+Test coverage should be measuring use cases and acceptance criteria.
 These are often not explicit, or written down, or even known. In most
-projects there are a lot of acceptance criteria and use cases, that
+projects there are a lot of acceptance criteria and use cases that
 are implicit, and only become explicit, when things don't work the way
 users want them to.
 
-A practical test coverage would be how many of the explicit, known,
-recorded use cases are tested?
+A realistic test coverage would be how many of the explicit, known,
+recorded use cases and acceptance criteria are tested by automated
+tests.
+
+Use cases are not always acceptance criteria. Acceptance criteria are
+not always use cases. Both need to be captured during the development
+process, and ideally recorded as automated test cases.
 
 Code coverage is most useful when the main user of a piece of code is
 a developer, usually the developer who writes or maintains the code.

creating tag page tag/use-case
diff --git a/tag/use-case.mdwn b/tag/use-case.mdwn
new file mode 100644
index 0000000..dc7e953
--- /dev/null
+++ b/tag/use-case.mdwn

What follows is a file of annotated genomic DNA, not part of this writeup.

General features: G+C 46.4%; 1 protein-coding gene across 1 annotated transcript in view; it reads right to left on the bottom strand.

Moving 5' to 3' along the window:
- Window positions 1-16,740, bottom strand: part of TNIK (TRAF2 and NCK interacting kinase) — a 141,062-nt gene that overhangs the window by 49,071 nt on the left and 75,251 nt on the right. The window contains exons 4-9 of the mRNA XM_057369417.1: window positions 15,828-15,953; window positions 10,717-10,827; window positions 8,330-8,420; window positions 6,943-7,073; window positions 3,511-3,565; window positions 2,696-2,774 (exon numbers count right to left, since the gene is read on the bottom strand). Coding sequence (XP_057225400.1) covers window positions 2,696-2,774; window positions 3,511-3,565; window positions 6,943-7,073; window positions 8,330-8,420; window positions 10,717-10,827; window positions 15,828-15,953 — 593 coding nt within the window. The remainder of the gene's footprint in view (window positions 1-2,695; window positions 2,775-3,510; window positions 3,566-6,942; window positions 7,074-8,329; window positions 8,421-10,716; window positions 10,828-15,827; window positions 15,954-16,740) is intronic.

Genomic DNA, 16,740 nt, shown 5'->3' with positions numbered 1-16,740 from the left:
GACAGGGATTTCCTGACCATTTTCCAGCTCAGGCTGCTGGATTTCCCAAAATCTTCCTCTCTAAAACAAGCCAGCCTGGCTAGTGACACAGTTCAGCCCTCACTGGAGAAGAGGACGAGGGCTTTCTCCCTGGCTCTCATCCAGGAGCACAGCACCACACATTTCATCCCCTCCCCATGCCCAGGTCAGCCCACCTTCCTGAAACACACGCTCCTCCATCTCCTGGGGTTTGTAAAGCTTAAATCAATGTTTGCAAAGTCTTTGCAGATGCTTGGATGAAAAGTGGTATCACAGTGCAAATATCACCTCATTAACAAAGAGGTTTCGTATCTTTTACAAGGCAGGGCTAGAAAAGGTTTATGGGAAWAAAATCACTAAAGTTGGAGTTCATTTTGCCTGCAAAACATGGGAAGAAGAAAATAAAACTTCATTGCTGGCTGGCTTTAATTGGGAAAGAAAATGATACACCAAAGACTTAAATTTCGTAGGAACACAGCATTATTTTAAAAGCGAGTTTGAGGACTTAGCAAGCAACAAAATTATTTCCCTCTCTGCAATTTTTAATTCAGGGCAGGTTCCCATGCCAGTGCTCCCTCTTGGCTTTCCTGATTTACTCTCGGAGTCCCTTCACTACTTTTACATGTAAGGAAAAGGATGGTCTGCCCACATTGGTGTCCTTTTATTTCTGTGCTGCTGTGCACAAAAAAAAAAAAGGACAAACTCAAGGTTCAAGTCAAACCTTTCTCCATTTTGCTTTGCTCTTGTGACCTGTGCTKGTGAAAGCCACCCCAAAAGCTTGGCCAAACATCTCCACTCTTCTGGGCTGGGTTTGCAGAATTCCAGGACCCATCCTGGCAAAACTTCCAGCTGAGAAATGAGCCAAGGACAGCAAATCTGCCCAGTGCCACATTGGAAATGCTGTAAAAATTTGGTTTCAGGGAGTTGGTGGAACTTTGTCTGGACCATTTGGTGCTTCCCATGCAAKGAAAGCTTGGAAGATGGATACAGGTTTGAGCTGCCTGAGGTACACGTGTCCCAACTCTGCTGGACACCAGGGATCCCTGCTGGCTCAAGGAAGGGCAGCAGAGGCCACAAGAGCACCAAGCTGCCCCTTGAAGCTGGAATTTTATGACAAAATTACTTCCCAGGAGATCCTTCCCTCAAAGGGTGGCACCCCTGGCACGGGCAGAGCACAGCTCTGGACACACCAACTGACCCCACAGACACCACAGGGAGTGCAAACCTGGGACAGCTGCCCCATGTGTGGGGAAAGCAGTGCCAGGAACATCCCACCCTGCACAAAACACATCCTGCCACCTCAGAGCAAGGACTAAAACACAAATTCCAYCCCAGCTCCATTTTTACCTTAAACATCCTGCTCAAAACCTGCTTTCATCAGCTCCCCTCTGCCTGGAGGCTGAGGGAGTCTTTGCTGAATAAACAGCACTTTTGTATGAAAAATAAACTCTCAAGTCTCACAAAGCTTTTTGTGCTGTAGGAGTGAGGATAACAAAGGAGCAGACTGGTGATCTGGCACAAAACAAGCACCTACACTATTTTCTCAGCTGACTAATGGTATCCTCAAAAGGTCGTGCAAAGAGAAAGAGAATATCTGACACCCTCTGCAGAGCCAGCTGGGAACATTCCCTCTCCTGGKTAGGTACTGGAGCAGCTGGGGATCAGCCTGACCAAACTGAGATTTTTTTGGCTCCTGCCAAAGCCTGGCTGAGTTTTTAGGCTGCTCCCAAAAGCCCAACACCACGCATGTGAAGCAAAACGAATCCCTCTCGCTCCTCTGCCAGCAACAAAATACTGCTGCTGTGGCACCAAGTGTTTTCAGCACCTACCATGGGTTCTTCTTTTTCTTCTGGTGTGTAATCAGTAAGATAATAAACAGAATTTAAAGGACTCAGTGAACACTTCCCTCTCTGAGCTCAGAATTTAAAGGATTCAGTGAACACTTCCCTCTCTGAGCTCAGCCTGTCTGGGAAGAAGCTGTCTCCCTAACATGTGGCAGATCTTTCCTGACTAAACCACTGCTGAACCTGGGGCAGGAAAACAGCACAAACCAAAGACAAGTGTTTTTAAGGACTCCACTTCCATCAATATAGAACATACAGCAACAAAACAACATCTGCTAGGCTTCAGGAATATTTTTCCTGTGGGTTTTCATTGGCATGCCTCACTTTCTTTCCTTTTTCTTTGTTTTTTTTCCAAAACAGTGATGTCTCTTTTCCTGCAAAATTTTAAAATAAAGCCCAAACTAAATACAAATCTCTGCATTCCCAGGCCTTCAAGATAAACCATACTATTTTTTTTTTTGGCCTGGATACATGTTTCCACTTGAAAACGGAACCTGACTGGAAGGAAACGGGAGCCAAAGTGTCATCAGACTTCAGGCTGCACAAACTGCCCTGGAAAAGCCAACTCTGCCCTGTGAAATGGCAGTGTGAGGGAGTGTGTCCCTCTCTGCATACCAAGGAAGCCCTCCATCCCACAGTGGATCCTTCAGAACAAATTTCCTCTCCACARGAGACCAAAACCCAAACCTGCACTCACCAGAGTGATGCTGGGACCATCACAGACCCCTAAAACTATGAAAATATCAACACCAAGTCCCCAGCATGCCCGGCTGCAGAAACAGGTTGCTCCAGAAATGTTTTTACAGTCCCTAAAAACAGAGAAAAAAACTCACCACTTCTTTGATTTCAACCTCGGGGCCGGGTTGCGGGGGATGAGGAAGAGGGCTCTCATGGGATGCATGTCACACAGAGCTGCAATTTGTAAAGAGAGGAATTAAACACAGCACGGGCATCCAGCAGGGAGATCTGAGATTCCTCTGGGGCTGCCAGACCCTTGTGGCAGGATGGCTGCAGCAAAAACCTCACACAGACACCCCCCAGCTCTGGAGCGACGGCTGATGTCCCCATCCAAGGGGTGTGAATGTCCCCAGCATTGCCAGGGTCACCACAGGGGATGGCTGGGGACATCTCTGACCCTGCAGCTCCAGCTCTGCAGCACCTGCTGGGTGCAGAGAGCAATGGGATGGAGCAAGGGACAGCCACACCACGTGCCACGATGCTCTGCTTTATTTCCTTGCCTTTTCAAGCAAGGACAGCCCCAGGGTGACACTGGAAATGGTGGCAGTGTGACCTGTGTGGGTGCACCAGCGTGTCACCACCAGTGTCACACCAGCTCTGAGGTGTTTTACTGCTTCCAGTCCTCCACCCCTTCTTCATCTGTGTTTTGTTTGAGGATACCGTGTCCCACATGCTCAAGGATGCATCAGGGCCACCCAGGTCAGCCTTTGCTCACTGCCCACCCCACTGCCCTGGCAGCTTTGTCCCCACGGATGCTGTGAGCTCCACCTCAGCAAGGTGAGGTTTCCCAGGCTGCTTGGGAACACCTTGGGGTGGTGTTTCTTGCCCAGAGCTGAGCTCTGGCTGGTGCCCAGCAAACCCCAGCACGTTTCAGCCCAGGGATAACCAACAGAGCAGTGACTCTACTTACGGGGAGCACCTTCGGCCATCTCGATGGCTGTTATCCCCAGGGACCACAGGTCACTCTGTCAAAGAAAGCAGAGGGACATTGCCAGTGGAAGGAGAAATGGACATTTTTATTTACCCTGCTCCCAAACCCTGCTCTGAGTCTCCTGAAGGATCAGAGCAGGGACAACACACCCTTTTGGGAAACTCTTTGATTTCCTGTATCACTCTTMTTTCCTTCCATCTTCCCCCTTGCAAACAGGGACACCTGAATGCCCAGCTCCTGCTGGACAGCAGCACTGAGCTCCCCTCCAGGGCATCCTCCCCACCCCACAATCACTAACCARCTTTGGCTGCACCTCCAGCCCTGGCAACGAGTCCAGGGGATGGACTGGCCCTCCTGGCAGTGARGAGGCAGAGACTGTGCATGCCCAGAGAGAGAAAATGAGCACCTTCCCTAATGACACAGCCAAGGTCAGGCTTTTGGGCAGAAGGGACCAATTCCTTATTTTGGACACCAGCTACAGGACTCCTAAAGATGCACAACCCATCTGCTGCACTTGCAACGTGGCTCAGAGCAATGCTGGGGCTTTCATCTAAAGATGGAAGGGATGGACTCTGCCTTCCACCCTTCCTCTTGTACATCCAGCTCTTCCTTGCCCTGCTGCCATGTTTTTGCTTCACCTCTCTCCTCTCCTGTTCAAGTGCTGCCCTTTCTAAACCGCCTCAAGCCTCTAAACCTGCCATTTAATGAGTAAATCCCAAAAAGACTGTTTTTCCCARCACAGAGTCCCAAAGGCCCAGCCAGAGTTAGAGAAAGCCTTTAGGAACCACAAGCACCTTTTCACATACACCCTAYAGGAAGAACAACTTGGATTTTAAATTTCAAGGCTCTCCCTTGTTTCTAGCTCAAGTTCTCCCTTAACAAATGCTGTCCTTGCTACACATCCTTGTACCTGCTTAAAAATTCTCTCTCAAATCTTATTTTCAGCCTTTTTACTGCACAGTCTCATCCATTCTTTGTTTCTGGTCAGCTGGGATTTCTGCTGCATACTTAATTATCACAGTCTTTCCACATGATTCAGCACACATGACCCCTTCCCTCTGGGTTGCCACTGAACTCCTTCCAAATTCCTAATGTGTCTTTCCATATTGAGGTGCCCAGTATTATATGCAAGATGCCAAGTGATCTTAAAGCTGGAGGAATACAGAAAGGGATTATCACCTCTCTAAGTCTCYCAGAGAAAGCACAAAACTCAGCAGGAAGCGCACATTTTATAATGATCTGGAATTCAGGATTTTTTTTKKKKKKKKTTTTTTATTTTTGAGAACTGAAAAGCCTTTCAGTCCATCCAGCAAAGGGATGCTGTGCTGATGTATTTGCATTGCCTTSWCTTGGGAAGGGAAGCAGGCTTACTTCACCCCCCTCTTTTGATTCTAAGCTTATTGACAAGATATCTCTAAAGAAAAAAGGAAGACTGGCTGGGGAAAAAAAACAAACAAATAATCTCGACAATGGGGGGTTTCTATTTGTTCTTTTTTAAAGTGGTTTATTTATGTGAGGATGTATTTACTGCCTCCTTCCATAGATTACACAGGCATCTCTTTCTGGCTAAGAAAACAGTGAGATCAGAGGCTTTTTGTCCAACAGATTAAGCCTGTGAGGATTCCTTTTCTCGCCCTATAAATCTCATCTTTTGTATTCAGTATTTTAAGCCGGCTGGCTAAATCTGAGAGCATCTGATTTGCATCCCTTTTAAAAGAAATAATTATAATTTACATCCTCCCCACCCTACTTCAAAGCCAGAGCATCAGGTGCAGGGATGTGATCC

@@ -0,0 +1,4 @@
+[[!meta title="pages tagged use-case"]]
+
+[[!inline pages="tagged(use-case)" actions="no" archive="yes"
+feedshow=10]]

creating tag page tag/acceptance-criteria
diff --git a/tag/acceptance-criteria.mdwn b/tag/acceptance-criteria.mdwn
new file mode 100644
index 0000000..632978f
--- /dev/null
+++ b/tag/acceptance-criteria.mdwn
@@ -0,0 +1,4 @@
+[[!meta title="pages tagged acceptance-criteria"]]
+
+[[!inline pages="tagged(acceptance-criteria)" actions="no" archive="yes"
+feedshow=10]]

creating tag page tag/automated-testing
diff --git a/tag/automated-testing.mdwn b/tag/automated-testing.mdwn
new file mode 100644
index 0000000..3eb05db
--- /dev/null
+++ b/tag/automated-testing.mdwn
@@ -0,0 +1,4 @@
+[[!meta title="pages tagged automated-testing"]]
+
+[[!inline pages="tagged(automated-testing)" actions="no" archive="yes"
+feedshow=10]]

Publish log entry
diff --git a/posts/2019/10/12/code_coverage_is_almost_pointless_for_tests.mdwn b/posts/2019/10/12/code_coverage_is_almost_pointless_for_tests.mdwn
new file mode 100644
index 0000000..9ce4dcd
--- /dev/null
+++ b/posts/2019/10/12/code_coverage_is_almost_pointless_for_tests.mdwn
@@ -0,0 +1,39 @@
+[[!meta title="Code coverage is almost pointless for tests"]]
+[[!meta date="2019-10-12 16:20"]]